Totally. I love this question, and I'm sure many of your listeners are going to hate my answer. We had, pre-pandemic, and now an office in Portland, Oregon, and then we have our HQ in Boston. We were already using all these remote tools, and already getting very frustrated that our two employees in Portland were basically just on a video call with six of us in Boston and just feeling like they're watching the most boring television show of all time. Fast forward to now and we have all these tools and we're using them, my sense is ... I'll tell you what we're going to do at Design Museum. If one person in the meeting is remote or on video conference, everyone will be on video conference. What does that mean for the actual office space?

 

Alex Campanelli:

Interesting. Yeah.

 

Sam Aquillano:

You need to have some way for people to have booths, have, whether they're soundproof or not, ways for people to be on remote video conferences without disturbing the rest of the folks or just to separate out. Because I've lived it, I've been the person on the other side who is watching the most boring show of all time unfold, and it's very difficult to get a word in. You don't feel like you're part of the team. But I think with the tools we have now, at least the way I am, I can only describe the way I'm approaching this is, yeah, if someone's going to be on videoconference, then everyone should be. That's the whole idea of presence parity, if you will.

 

Alex Campanelli:

Yeah. I love that because it helps level the playing field, right?

 

Sam Aquillano:

Totally.

 

Alex Campanelli:

And exactly what you said. Before COVID I think for the remote employee, that experience was less than optimal.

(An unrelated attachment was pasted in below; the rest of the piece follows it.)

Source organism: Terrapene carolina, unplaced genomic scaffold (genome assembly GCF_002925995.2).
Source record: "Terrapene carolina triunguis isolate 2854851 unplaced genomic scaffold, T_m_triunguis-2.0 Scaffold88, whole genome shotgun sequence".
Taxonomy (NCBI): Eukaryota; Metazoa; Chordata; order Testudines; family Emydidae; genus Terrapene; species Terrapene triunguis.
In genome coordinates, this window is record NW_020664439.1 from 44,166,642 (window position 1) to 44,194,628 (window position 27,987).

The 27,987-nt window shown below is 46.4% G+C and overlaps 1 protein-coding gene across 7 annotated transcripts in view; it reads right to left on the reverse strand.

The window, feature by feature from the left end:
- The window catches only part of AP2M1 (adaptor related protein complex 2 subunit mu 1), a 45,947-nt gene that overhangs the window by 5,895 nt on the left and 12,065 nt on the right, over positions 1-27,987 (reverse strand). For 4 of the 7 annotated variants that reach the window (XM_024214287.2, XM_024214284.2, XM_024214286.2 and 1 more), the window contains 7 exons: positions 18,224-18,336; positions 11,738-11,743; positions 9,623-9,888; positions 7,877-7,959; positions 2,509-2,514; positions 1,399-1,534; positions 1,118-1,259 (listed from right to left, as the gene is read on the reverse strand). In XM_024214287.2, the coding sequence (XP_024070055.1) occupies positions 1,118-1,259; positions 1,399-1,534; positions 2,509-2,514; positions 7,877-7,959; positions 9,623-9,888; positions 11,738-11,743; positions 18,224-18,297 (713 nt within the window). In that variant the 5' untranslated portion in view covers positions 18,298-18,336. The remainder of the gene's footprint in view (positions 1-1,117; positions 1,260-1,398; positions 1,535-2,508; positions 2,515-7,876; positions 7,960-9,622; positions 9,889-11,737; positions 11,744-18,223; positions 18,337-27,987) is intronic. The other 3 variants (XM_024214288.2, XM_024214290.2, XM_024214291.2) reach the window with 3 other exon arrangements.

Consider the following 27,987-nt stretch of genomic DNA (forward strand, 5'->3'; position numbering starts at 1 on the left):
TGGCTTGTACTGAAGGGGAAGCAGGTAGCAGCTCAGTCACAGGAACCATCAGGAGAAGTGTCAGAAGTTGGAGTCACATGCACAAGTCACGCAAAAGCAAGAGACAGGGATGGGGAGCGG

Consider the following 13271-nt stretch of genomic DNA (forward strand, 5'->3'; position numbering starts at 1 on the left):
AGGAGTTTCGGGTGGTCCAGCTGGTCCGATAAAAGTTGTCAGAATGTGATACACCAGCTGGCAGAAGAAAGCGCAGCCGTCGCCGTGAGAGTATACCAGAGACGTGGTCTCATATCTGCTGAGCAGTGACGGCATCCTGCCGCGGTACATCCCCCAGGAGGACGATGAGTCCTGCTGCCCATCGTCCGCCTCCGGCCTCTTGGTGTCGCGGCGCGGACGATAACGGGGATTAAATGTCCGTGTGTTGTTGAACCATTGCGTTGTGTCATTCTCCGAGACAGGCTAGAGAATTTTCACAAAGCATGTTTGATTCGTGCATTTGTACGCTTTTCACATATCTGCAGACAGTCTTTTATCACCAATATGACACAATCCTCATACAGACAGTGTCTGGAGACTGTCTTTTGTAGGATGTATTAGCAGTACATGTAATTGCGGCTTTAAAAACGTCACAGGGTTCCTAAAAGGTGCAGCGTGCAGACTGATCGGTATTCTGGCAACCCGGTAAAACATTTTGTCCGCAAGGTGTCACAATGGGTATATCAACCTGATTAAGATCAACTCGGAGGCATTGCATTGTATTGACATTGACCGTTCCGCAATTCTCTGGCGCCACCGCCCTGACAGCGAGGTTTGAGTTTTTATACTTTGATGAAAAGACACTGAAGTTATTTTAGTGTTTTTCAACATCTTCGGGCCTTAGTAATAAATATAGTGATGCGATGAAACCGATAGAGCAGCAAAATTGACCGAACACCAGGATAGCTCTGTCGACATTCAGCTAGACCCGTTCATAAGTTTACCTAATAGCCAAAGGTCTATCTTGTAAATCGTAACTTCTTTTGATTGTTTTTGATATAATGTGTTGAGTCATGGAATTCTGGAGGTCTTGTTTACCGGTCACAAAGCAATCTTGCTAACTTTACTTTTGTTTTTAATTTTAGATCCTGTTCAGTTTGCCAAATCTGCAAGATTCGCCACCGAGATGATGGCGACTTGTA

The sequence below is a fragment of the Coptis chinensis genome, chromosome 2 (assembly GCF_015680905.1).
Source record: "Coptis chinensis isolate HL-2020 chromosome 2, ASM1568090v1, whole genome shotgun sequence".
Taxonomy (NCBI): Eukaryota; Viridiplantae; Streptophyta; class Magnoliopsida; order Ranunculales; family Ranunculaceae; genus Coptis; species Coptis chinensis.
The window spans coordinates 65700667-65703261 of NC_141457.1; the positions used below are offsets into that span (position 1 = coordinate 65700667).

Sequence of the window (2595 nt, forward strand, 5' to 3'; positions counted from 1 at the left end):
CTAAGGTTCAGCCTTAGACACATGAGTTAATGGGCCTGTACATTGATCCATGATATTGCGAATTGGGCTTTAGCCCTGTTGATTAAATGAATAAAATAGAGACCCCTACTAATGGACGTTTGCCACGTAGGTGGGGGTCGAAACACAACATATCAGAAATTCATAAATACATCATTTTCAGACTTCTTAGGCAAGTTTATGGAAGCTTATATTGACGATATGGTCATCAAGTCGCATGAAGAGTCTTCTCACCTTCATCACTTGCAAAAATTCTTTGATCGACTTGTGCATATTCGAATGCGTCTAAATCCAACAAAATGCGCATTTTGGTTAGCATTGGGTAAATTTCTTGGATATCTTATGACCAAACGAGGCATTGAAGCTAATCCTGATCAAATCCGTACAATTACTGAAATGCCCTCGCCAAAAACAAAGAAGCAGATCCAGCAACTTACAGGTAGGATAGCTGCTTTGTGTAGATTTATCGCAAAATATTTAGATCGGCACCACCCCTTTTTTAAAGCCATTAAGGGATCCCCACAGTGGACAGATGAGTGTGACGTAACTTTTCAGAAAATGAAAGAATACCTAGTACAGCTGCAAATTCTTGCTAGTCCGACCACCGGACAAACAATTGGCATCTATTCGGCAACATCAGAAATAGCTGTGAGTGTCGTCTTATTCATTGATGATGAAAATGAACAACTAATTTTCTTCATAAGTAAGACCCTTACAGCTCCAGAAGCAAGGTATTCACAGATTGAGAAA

Sam Aquillano:

Terrible.

 

Alex Campanelli:

I'm even thinking of in our own conference rooms, we have Fuze rooms set up and I have a lot of team members who are on the West Coast. Not ideal experience for that, right? I love that you’re thinking about leveling the playing field in terms of space. The space has to be made for that.

 

Sam Aquillano:

Mhmm. And then, you know, then the thing that's key is to invest in bringing everyone together, no matter where they are in the world.

 

Alex Campanelli:

Yes, yeah.

 

Sam Aquillano:

Making sure that you do have that face time because that's just so critical. But yeah. It's such a bummer to be that person, yeah?

 

Alex Campanelli:

Yeah.

 

Sam Aquillano:

You just don't feel like you're part of it. To me, it's we need to build the muscle to collaborate remotely so that we can do it in that way that, like you said, levels the playing field for everyone and not just have one person who just feels left out.

 

Alex Campanelli:

I'm curious, how do you see the hybrid model changing workplace design specifically moving forward? Follow-up question, do you think it's a good thing or a bad thing?

 

Sam Aquillano:

I think it's a great thing, as long as we can build that new scaffolding that makes it work for the people involved. I won't claim to have all the answers around this because it's so complex. But yeah, the hybrid model, it's a new paradigm to design for. Going back to what we were talking about in terms of augmenting the space to be a place that people want to go, and creating opportunities for the unique type of work that needs to happen. I think something that could come out of this that is different and exciting is being more explicit about the type of work that needs to happen at any given moment, right?